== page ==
Optimism in Mad Max: Fury Road

Updated on December 10, 2019
satomko profile image

Seth Tomko is a writer, college-level educator, and adventurer.

Among the many conflicts in Mad Max: Fury Road, the optimistic belief in the possibility of a future is the underlying source of tension between the most active characters: Furiosa and Immortan Joe.


There will be spoilers for Mad Max: Fury Road.

Movie poster for Mad Max: Fury Road, likely owned by Warner Bros.
Movie poster for Mad Max: Fury Road, likely owned by Warner Bros. | Source


There are a number of characters who don’t believe there will be a future. For instance, during the chase to capture the escaped War Rig, the Bullet Farmer says, “all this over a family squabble. Healthy babies” and spits his contempt for the whole situation. Similarly, the People Eater only thinks about costs, calling Immortan Joe’s runaway wives “assets” without much regard for their identity or ability to secure any kind of future. He’s a grotesque bean counter who literally steps on others, prioritizing his own comfort and keeping his ledgers more than anything else.

Max introduces himself by saying “I exist in this wasteland. A man reduced to a single instinct: survive.” The diction suggests there is nothing beyond day-to-day living, which precludes a rich or developing life in the future. While he does eventually work and sacrifice to secure a future for others, he walks away from it, likely believing himself to be too damaged to rejoin a society striving for a future that is more than seeing the next sunrise.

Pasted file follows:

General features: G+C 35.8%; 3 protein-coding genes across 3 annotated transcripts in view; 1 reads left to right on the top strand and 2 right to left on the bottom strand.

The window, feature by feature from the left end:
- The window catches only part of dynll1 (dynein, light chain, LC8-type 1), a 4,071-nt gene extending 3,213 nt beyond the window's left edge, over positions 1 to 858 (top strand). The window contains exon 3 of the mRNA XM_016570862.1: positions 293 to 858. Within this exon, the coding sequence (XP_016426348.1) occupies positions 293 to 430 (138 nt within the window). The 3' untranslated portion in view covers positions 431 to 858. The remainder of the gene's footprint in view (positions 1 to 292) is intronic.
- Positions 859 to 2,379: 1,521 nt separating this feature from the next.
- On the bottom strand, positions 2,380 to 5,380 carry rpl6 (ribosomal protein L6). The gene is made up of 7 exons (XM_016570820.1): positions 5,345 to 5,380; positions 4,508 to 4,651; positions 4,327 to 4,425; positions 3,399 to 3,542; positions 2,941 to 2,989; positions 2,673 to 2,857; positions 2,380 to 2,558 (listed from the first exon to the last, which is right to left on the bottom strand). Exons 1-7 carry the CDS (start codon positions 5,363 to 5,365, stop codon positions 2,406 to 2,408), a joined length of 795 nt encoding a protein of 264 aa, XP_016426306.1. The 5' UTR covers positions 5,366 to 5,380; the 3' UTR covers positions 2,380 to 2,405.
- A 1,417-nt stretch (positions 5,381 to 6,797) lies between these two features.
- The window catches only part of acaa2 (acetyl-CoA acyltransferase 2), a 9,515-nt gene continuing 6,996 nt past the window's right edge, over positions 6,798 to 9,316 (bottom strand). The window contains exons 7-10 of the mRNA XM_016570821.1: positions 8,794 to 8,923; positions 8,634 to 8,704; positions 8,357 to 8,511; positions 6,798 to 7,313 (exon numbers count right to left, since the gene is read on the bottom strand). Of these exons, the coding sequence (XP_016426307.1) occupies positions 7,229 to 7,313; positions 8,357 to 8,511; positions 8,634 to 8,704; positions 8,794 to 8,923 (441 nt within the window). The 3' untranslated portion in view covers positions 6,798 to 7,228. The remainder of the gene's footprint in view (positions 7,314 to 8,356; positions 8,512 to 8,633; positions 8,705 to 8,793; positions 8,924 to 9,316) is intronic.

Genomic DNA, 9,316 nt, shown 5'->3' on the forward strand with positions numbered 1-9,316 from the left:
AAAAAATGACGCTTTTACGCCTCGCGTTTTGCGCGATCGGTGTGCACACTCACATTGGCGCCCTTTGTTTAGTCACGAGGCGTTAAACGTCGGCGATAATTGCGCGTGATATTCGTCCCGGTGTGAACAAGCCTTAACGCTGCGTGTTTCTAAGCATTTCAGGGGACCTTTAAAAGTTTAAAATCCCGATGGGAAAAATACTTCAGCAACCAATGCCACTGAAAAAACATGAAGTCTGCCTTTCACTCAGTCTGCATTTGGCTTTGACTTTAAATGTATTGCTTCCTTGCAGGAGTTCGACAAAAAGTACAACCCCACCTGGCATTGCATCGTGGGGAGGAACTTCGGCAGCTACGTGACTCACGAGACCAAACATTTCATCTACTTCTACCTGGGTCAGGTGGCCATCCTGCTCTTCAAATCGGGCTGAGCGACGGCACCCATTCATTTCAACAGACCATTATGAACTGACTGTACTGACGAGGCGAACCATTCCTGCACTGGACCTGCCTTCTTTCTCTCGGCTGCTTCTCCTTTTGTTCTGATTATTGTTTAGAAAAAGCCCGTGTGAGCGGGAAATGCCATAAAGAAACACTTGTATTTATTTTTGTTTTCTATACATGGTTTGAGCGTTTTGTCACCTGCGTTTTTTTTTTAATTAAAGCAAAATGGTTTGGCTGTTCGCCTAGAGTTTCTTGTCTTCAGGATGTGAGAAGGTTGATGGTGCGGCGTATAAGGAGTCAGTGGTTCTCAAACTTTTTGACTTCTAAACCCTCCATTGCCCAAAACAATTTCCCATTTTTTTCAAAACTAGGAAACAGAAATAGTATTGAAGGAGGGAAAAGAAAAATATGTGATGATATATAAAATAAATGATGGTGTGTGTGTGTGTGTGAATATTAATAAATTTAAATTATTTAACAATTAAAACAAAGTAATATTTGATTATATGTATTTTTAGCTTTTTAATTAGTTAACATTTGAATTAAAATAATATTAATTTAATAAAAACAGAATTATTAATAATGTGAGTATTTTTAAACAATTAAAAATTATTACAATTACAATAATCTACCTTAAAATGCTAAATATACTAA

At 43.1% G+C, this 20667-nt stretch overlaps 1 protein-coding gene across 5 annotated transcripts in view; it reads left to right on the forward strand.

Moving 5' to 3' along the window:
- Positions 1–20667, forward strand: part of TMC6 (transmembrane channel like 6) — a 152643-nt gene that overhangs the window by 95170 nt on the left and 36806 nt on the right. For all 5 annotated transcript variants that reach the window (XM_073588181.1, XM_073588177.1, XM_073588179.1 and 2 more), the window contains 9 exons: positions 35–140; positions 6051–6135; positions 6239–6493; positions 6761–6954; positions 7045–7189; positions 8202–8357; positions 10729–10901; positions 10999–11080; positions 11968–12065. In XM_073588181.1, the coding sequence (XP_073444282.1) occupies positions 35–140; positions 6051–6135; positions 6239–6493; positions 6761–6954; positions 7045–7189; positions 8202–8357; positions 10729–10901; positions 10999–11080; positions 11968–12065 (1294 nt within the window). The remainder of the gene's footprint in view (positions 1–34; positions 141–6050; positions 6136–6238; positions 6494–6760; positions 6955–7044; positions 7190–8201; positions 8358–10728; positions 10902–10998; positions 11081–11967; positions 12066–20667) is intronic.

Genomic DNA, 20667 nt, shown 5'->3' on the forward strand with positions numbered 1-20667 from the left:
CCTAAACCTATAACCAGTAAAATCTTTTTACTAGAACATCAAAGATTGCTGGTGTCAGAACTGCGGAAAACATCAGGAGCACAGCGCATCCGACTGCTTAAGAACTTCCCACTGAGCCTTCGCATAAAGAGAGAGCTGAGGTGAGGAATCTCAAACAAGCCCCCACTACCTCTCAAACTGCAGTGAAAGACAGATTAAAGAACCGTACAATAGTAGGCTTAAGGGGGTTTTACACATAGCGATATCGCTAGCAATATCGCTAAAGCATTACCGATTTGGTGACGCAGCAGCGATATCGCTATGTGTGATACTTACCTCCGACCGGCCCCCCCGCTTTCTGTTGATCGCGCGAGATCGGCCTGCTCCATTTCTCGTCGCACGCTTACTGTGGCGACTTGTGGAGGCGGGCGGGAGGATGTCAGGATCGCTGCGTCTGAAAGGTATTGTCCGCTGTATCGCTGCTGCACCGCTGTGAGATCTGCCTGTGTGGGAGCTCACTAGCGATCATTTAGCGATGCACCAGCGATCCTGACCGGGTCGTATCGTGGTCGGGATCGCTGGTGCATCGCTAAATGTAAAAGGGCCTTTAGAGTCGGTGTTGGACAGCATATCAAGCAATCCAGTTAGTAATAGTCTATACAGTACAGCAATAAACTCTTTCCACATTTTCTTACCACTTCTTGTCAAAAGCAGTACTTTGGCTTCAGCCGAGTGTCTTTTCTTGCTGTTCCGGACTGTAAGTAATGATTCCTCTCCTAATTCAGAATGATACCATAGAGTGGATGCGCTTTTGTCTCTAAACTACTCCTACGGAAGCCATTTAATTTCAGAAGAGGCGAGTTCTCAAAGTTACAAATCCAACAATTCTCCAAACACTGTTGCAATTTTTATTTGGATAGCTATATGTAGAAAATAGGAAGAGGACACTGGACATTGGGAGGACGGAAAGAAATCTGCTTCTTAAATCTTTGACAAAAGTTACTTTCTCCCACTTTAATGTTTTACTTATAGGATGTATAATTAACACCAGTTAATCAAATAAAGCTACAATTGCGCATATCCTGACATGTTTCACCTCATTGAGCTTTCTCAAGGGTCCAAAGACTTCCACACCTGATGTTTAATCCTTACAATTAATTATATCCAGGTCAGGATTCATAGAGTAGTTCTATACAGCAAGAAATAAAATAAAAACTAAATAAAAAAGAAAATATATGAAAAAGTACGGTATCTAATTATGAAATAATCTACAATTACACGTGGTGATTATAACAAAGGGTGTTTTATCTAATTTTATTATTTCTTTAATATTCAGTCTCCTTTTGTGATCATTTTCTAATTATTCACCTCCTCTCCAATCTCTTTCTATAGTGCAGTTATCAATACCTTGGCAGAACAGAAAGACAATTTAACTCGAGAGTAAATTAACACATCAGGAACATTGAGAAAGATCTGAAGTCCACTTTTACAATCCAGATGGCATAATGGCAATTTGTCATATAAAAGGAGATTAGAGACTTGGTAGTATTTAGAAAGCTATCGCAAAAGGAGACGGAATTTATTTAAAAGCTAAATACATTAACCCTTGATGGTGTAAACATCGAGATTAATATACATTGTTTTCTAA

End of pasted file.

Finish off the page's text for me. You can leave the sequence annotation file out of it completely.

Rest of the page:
While all different, what each of these characters share is the sense that there is no future. They and the world are so battered and degraded there can be no hope for anything better over the next horizon. They all seek to endure while a tacitly accepting that their struggle against entropy is futile.

Furiosa aims a gun at an off-screen attacker in a screenshot owned by Warner Bros.
Furiosa aims a gun at an off-screen attacker in a screenshot owned by Warner Bros. | Source

The Future Belongs to the Mad

Furiosa reaches for better life, risking everything to help Immortan Joe’s wives to search for the Green Place where they can raise their children with a future of less destruction. They ask “who killed the world?” and run away, claiming their “babies will not be warlords” because they see no future for themselves or their children other than violent death. Furiosa not only believes she can help them achieve this goal but also states she hopes to find redemption, which is a moral and optimistic possibility in a post-apocalyptic world of murderous scavengers. She has reached a point where the ethical cost of being in Immortan Joe’s society is untenable while believing there can be a better, less debasing alternative. This belief in a positive future is what give her the strength to act, throwing away her glory and station in the Citadel to help others and then putting herself at risk again to fight for a better life. Her hope can appear to others as verging on delusional just like the Many Mothers toting around a bag of seeds for the dim and still unrealized possibility that they can find soil and water to support them.

Immortan Joe driving a pursuit vehicle.
Immortan Joe driving a pursuit vehicle. | Source

Rev It Up for The Immortan Joe